Vim (Vi IMproved) is a clone of the popular vi editor for Unix. It is a text editor designed for speed and increased productivity, and is ubiquitous in most unix-based systems. It has numerous keybindings for speedy navigation to specific points in the file, and for fast editing.
vim <filename> # Open <filename> in vim :q # Quit vim :w # Save current file :wq # Save file and quit vim :q! # Quit vim without saving file # ! *forces* :q to execute, hence quiting vim without saving :x # Save file and quit vim, shorter version of :wq u # Undo CTRL+R # Redo h # Move left one character j # Move down one line k # Move up one line l # Move right one character # Moving within the line 0 # Move to beginning of line $ # Move to end of line ^ # Move to first non-blank character in line # Searching in the text /word # Highlights all occurences of word after cursor ?word # Highlights all occurences of word before cursor n # Moves cursor to next occurence of word after search N # Moves cursor to previous occerence of word :%s/foo/bar/g # Change 'foo' to 'bar' on every line in the file :s/foo/bar/g # Change 'foo' to 'bar' on the current line # Jumping to characters f<character> # Jump forward and land on <character> t<character> # Jump forward and land right before <character> # For example, f< # Jump forward and land on < t< # Jump forward and land right before < # Moving by word w # Move forward by one word b # Move back by one word e # Move to end of current word # Other characters for moving around gg # Go to the top of the file G # Go to the bottom of the file :NUM # Go to line number NUM (NUM is any number) H # Move to the top of the screen M # Move to the middle of the screen L # Move to the bottom of the screen
Vim is based on the concept on modes.
Command Mode - vim starts up in this mode, used to navigate and write commands Insert Mode - used to make changes in your file Visual Mode - used to highlight text and do operations to them Ex Mode - used to drop down to the bottom with the ‘:’ prompt to enter commands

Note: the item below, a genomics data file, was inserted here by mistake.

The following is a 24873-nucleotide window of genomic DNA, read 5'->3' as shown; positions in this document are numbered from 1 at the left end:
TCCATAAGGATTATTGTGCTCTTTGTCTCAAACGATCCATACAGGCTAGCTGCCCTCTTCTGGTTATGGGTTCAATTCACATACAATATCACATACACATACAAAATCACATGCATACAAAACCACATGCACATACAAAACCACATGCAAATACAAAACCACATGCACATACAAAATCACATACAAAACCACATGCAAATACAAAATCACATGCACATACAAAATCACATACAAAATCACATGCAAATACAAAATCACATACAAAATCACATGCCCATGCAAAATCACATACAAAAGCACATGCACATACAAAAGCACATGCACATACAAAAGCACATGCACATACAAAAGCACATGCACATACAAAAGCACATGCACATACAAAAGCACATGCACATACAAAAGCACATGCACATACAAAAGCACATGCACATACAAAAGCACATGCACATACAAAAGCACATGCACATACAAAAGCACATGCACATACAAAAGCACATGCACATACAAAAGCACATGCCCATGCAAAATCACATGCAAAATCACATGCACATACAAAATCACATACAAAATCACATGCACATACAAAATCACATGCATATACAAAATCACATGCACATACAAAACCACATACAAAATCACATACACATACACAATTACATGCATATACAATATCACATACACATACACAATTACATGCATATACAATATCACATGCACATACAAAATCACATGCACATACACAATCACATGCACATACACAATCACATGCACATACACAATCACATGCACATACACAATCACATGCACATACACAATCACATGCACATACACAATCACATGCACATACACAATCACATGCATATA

i # Puts vim into insert mode, before the cursor position a # Puts vim into insert mode, after the cursor position v # Puts vim into visual mode : # Puts vim into ex mode <esc> # 'Escapes' from whichever mode you're in, into Command mode # Copying and pasting text y # Yank whatever is selected yy # Yank the current line d # Delete whatever is selected dd # Delete the current line p # Paste the copied text after the current cursor position P # Paste the copied text before the current cursor position x # Deleting character under current cursor position
Vim can be thought of as a set of commands in a ‘Verb-Modifier-Noun’ format, where:
Verb - your action Modifier - how you’re doing your action Noun - the object on which your action acts on
A few important examples of ‘Verbs’, ‘Modifiers’, and ‘Nouns’:
# 'Verbs' d # Delete c # Change y # Yank (copy) v # Visually select # 'Modifiers' i # Inside a # Around NUM # Number (NUM is any number) f # Searches for something and lands on it t # Searches for something and stops before it / # Finds a string from cursor onwards ? # Finds a string before cursor # 'Nouns' w # Word s # Sentence p # Paragraph b # Block # Sample 'sentences' or commands d2w # Delete 2 words cis # Change inside sentence yip # Yank inside paragraph (copy the para you're in) ct< # Change to open bracket # Change the text from where you are to the next open bracket d$ # Delete till end of line
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> # Indent selection by one block < # Dedent selection by one block :earlier 15m # Reverts the document back to how it was 15 minutes ago :later 15m # Reverse above command ddp # Swap position of consecutive lines, dd then p . # Repeat previous action :w !sudo tee % # Save the current file as root
Macros are basically recordable actions. When you start recording a macro, it records every action and command you use, until you stop recording. On invoking a macro, it applies the exact same sequence of actions and commands again on the text selection.
qa # Start recording a macro named 'a' q # Stop recording @a # Play back the macro
The .vimrc file can be used to configure Vim on startup.
Here’s a sample ~/.vimrc file:
" Example ~/.vimrc " 2015.10 " Required for vim to be iMproved set nocompatible " Determines filetype from name to allow intelligent auto-indenting, etc. filetype indent plugin on " Enable syntax highlighting syntax on " Better command-line completion set wildmenu " Use case insensitive search except when using capital letters set ignorecase set smartcase " When opening a new line and no file-specific indenting is enabled, " keep same indent as the line you're currently on set autoindent " Display line numbers on the left set number " Indentation options, change according to personal preference " Number of visual spaces per TAB set tabstop=4 " Number of spaces in TAB when editing set softtabstop=4 " Number of spaces indented when reindent operations (>> and <<) are used set shiftwidth=4 " Convert TABs to spaces set expandtab " Enable intelligent tabbing and spacing for indentation and alignment set smarttab
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Originally contributed by RadhikaG, and updated by 2 contributor(s).